By US Daily Review Staff.
As the country waits to hear from the Supreme Court for a decision on the constitutionality of the Affordable Care Act, the self-employed are weighing in on the impact of the law on their business. According to a national survey by the National Association for the Self-Employed (NASE), the greatest opposition to the new law among the self-employed is seen among those who are the most familiar with it. Unlike most Americans, the more the self-employed and micro-businesses (10 or less employees) learn about the law, the less likely they are to support it.
“Our new data shows that even if the Affordable Care Act lowers coverage costs, over 65% of the self-employed and micro-businesses are unlikely or unsure if they will provide and pay for a portion of health coverage for their employees in the future,” commented NASE President Kristie L. Arslan. “This insight comes on the heels of a Government Accountability Office report that shows utilization of the Small Business Health Care Tax Credit is sadly low, especially under the country’s Main Street businesses, most of which do not even qualify for the credit because their business is deemed too small.”
Among the self-employed, the survey reveals the general opinion of the Affordable Care Act is fairly evenly divided, but one thing that nearly one in four believe is that the cost of their health coverage will increase after the law’s implementation. As was first indicated in both the NASE’s 2005 and 2008 surveys on health care, satisfaction levels among the self-employed continue to be low when talking about insurance cost and affordability. These concerns show little signs of abating in 2014, when the individual mandate in the law is scheduled to kick in. At that point, the self-employed will be required to purchase both more expansive and more expensive coverage.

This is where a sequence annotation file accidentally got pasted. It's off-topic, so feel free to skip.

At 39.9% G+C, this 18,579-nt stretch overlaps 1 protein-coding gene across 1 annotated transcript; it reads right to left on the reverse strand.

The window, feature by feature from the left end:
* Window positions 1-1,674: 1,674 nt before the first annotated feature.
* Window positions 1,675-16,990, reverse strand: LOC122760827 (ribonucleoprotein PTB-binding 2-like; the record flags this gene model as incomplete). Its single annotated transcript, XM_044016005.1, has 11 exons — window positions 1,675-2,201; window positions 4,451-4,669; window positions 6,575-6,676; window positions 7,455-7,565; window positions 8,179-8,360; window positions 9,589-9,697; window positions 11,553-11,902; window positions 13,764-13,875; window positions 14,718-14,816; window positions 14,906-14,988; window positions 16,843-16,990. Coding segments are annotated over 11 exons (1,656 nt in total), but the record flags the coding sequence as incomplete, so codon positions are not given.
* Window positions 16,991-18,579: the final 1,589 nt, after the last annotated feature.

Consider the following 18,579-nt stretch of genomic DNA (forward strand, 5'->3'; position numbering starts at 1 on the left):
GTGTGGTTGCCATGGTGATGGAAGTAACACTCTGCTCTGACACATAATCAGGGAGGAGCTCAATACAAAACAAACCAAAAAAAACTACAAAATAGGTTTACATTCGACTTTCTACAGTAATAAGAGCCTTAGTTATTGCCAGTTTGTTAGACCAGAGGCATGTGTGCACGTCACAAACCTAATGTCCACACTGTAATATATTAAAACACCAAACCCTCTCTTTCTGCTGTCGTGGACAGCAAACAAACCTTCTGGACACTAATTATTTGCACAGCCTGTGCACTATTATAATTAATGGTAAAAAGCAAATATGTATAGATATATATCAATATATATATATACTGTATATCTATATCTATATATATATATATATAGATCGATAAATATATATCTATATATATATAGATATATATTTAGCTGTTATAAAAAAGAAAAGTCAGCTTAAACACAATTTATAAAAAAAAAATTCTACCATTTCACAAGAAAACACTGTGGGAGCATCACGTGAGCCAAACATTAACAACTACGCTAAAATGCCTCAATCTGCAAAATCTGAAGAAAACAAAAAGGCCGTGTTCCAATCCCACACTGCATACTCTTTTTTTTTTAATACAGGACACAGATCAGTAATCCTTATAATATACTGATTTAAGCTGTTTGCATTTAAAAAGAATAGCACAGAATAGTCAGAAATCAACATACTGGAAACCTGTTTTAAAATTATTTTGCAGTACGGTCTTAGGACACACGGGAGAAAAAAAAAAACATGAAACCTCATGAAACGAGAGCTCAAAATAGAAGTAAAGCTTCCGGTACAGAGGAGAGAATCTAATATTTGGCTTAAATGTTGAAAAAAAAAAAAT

“Health care coverage is important to the self-employed, but the coverage must be flexible and responsive to the unique needs of America’s smallest businesses,” Arslan added. “As we’ve seen with so many policies from Congress and the Administration, forgetting about the self-employed and micro-businesses who drive so much of our nation’s economic growth, is a bad prescription for the American economy.”
The survey was comprised of 1,904 responses from the self-employed and micro-businesses. Given the significant and ongoing changes that impact the health care arena, the study was repeated in 2005, 2008 and 2011. This report presents the findings from the 2011 study.